As you can see, some of us built more of a log cabin block, and some built from the center of their blocks out diagonally. At this point in the day, there was no cutting or squaring off. There were no rulers or seam rippers in the room!! 

It was pick, place fabric next another fabric however you saw it in the moment, sew, and keep going. Total randomness. We could square off our work without a ruler, by eye, at the end of the day.

After lunch, we introduced some of the 1/2 yard fabric we brought from our stash. This is the fabric I brought.




We talked about how we tend to save certain fabric for "someday," and don't end up using it. As it turn out, I have been saving this fabric for a long time, which is from a Sandy Gervais Holiday Collection. When I purchased this, I felt it could be used for Christmas, holiday time, but not necessarily, depending upon what other fabrics I used with it.

In any event, at the table I was at we did a little trading of our fabrics too. I ended up with four more blocks that I pulled together at random.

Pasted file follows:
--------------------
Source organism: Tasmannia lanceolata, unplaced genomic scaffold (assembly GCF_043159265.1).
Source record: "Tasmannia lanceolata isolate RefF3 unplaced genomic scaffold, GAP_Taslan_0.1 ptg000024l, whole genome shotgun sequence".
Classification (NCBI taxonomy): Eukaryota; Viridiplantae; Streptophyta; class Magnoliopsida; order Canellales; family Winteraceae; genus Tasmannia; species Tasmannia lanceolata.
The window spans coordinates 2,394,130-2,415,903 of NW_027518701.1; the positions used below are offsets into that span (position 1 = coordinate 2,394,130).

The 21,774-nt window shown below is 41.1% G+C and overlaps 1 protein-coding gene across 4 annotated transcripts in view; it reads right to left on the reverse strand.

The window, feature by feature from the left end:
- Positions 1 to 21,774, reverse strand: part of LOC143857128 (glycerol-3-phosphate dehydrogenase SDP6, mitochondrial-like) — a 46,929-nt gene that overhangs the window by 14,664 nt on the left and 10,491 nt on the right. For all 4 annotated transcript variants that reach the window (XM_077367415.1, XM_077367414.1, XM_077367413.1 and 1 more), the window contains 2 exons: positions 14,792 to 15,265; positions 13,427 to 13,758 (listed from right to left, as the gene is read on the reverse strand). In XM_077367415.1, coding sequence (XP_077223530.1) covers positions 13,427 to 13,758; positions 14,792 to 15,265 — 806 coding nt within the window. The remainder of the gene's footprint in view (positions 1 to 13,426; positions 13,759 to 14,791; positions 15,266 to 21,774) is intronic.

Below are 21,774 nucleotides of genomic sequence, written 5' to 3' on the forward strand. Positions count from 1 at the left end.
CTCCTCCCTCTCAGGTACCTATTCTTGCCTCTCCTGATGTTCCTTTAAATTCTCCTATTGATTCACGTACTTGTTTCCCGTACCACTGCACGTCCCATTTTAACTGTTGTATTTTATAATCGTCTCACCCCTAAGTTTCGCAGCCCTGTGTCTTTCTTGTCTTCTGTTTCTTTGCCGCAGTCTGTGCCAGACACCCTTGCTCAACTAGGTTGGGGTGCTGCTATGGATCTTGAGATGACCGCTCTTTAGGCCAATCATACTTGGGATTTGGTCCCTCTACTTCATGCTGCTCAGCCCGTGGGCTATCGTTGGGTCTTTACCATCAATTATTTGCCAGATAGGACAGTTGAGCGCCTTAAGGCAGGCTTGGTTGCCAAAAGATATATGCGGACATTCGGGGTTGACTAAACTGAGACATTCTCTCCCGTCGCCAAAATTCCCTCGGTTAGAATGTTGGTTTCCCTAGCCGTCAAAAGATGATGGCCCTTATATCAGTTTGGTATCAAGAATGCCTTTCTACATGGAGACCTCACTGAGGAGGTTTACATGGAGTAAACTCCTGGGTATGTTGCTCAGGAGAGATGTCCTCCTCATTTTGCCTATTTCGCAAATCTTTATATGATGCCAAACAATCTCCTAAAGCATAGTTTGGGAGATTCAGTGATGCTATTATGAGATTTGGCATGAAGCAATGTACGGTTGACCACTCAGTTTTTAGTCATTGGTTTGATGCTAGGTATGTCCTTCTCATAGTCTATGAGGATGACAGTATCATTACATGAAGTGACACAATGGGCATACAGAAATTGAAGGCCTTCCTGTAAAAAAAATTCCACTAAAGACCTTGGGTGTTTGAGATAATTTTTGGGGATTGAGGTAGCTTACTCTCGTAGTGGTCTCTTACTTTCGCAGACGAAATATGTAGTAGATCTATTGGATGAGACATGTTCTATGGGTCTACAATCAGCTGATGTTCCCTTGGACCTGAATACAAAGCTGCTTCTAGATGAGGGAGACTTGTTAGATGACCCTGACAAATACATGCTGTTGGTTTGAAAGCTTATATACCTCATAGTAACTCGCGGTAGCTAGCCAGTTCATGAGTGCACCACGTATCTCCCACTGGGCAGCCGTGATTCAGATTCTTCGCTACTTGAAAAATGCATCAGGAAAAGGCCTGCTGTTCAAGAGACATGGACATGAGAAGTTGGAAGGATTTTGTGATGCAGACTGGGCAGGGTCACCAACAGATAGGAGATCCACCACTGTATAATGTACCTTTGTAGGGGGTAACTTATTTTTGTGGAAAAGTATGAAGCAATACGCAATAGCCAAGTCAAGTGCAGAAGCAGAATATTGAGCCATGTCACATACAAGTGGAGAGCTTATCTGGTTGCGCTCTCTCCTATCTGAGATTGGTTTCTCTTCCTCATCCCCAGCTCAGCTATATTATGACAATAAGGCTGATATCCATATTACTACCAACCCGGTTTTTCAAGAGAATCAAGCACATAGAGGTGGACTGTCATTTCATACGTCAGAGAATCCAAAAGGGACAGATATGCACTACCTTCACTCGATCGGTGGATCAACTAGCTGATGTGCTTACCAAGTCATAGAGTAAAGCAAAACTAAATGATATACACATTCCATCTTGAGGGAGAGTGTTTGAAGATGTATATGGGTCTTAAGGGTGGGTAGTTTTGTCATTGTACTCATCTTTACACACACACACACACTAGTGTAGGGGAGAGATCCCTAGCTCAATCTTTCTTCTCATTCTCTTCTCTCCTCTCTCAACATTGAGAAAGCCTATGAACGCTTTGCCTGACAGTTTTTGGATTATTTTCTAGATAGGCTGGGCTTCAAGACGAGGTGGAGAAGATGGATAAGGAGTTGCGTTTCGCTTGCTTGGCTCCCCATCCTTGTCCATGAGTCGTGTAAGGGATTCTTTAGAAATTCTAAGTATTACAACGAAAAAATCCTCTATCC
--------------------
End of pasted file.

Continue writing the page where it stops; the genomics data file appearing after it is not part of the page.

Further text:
This is what my blocks put together looked like at the end of the day. I felt it had a retro 1930's feel to it, which I liked.

Denyse pointed out that I began at the upper left hand corner with the blocks that had darker fabrics, and moved toward the lighter blocks of fabric in the bottom right hand corner.  I could see this becoming a quilt, and using some darker colored fabrics around the borders, and using lighter blocks in the center of the quilt when I finish it.

We all went home with a lovely gift bag. In the center of these wonderful treats is a fat quarter from one of Denyse's Collections. The blue fabric with the white flowers - the perfect fabric to remember this day by.



If you can attend one of Denyse's workshops, I would encourage you to do so.
Both she and Richard were wonderful hosts, teachers, helping, and encouraging
each of us to "just go with it, and live with the surprise."

Before I end this post, I want to write about two unrelated subjects.

Later this week, there will be a post about a great, revised product. Stay tuned.